The above arrangement enables to form the dispersants by dispersing the absorbents serving as the nuclei of the dispersants into the medium, and by allowing the absorbents to selectively absorb the energy of the laser beam to grow the nuclei.

Preferably, the dispersing part may disperse a beam having a wavelength different from the wavelength of the laser beam. In this arrangement, the beam having the wavelength different from the laser beam wavelength is irradiated by absorbing the energy of the laser beam. As a result, the incoming beam has no or less correlation to the wavefront of the incident laser beam, and the aberration of the outgoing beam is added. Thus, the tilt aberration or the coma aberration is included in the outgoing beam without cancellation, and tilt detection can be performed by using the tilt aberration or the coma aberration.

Preferably, the dispersed beam having the wavelength different from the laser beam wavelength may include a fluorescence. In this arrangement, a portion where the fluorescence having the wavelength different from the laser beam wavelength is emitted by absorbing the energy of the laser beam focused on the recording layer is formed on the recording layer, and tilt of the recording layer where the laser beam is focused is detected by using the fluorescence. When the fluorescence on the fluorescent portion of the recording layer is emitted by absorbing the energy of the laser beam, the fluorescence has no or less correlation to the incoming beam, namely, the wavefront of the incident laser beam, and the aberration of the light after the emission of the fluorescence, namely, the aberration of the outgoing beam is added. As a result, tilt aberration or coma aberration is not cancelled. In this sense, the fluorescent portion on the recording layer where the fluorescence is emitted is one of the modifications of the dispersing part.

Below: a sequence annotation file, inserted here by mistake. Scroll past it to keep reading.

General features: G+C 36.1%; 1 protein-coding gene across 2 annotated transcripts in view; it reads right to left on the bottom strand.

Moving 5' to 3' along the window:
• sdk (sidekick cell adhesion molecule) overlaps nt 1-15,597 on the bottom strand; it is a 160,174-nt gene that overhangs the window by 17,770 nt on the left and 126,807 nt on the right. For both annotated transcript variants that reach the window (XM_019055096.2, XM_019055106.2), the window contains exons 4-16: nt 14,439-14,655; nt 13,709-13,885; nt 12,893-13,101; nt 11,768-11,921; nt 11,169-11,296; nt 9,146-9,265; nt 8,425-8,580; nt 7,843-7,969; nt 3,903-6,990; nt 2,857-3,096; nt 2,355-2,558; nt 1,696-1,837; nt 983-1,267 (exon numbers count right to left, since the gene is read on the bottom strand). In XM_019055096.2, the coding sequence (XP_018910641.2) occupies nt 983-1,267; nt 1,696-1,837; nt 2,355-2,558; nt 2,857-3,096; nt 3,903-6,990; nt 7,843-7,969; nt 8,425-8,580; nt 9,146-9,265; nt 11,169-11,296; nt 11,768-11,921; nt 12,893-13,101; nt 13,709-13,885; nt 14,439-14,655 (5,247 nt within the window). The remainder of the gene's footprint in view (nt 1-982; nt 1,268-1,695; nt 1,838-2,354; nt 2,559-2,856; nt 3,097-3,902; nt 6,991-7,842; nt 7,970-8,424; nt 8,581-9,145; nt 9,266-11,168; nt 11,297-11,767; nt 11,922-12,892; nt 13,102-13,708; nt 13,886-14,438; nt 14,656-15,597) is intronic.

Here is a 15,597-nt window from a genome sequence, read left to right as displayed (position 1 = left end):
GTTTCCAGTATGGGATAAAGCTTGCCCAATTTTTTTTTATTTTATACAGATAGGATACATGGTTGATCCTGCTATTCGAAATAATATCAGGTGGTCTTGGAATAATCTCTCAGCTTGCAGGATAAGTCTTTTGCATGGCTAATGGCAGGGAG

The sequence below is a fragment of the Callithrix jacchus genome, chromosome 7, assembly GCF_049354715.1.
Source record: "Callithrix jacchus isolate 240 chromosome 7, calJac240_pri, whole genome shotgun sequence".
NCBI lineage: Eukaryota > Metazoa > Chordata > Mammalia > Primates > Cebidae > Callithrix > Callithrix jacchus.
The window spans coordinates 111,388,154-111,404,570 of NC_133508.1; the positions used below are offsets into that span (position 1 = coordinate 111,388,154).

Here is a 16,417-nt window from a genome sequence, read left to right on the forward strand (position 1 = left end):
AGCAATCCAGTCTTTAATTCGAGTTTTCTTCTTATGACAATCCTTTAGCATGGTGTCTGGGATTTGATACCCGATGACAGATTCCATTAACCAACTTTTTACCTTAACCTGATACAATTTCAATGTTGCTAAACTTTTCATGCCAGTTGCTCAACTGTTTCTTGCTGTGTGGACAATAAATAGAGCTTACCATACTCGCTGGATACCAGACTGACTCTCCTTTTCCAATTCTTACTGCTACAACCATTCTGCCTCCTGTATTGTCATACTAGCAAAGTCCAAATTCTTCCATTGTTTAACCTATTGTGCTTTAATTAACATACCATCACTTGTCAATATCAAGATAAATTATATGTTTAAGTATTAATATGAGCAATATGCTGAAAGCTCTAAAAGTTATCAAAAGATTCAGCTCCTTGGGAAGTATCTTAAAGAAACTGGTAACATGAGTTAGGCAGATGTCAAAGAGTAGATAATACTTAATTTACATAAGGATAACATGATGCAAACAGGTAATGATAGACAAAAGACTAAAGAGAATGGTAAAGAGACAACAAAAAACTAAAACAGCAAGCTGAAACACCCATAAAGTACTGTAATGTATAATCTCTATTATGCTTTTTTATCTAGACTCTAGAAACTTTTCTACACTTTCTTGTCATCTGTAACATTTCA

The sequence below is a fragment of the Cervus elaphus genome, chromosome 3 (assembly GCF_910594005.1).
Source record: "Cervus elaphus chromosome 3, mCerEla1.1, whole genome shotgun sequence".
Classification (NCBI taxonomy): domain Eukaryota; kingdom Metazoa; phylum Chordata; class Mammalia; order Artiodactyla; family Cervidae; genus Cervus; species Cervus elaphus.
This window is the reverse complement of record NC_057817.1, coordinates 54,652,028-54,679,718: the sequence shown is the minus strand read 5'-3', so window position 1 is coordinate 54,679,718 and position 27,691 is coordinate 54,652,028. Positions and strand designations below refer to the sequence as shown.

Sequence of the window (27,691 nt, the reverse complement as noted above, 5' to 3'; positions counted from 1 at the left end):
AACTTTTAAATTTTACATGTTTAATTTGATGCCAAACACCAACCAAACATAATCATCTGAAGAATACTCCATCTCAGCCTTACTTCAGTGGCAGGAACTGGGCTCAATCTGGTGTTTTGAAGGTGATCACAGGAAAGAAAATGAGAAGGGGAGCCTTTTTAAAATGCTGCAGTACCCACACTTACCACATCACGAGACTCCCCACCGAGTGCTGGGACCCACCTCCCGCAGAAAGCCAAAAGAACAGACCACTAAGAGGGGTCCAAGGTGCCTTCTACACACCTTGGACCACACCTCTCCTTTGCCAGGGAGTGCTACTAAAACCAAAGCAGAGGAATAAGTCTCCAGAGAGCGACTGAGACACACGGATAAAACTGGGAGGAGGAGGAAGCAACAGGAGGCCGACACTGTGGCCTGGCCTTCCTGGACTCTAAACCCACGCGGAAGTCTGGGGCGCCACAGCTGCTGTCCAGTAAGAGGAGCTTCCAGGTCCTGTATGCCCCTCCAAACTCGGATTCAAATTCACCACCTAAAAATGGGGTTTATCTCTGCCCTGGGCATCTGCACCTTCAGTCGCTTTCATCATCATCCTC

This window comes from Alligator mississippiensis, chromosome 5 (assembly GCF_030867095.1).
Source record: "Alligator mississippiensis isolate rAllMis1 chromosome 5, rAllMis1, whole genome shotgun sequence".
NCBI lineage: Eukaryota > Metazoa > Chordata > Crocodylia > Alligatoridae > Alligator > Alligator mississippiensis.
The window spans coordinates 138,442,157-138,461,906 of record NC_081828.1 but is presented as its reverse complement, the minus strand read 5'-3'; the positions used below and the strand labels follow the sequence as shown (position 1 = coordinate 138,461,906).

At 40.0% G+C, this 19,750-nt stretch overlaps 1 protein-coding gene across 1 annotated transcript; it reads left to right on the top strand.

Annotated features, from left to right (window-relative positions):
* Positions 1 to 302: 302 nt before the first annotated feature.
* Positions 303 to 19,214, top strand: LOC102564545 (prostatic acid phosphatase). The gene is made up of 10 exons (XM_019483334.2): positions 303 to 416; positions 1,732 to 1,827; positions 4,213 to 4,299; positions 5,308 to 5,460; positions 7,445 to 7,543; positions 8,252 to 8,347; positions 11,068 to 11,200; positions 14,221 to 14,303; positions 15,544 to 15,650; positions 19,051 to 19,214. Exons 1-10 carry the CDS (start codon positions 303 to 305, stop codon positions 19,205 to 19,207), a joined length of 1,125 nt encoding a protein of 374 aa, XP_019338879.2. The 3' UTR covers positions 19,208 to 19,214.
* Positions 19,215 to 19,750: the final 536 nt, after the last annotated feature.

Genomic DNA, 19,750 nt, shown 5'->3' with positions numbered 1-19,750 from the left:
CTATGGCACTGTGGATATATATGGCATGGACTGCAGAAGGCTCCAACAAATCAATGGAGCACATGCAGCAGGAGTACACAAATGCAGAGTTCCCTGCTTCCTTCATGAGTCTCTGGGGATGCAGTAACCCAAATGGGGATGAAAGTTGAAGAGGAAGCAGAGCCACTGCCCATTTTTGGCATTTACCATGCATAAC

An optical disk apparatus according to yet another aspect of the invention comprises: a light source which irradiates a laser beam onto a recording layer of an optical disk by way of a disk base member, the optical disk having the transparent planar disk base member, and the recording layer formed on the disk base member; a photo detector which receives a reflected beam from the optical disk; an incoming beam optical system which allows the laser beam irradiated from the light source to be incident onto the optical disk with a first numerical aperture; an outgoing beam optical system which allows the reflected beam from the optical disk to be received on the photo detector with a second numerical aperture larger than the first numerical aperture to guide the reflected beam to the photo detector; and a tilt detecting means which detects tilt of the optical disk by using an output from the photo detector.

In the above arrangement, an influence of the phase of the incoming beam can be lessened by using, as the incoming beam, the laser beam of the numerical aperture smaller than the numerical aperture of the outgoing beam, thereby enabling to raise the precision in tilt detection using the outgoing beam. Also, since the outer annular zone where the dispersed beam is exclusively included is used for tilt detection, a high S/N ratio can be obtained, thereby enabling to raise the precision in tilt detection using the outgoing beam.

Preferably, the first numerical aperture may be 0.2 or smaller, and the second numerical aperture may be 0.6 or larger.

The above arrangement enables to set the numerical aperture of the incoming beam smaller than the numerical aperture of the outgoing beam. Further, the precision in tilt detection using the outgoing beam can be raised by setting the numerical aperture of the incoming beam to 0.2 or smaller and by setting the numerical aperture of the outgoing beam to 0.6 or larger.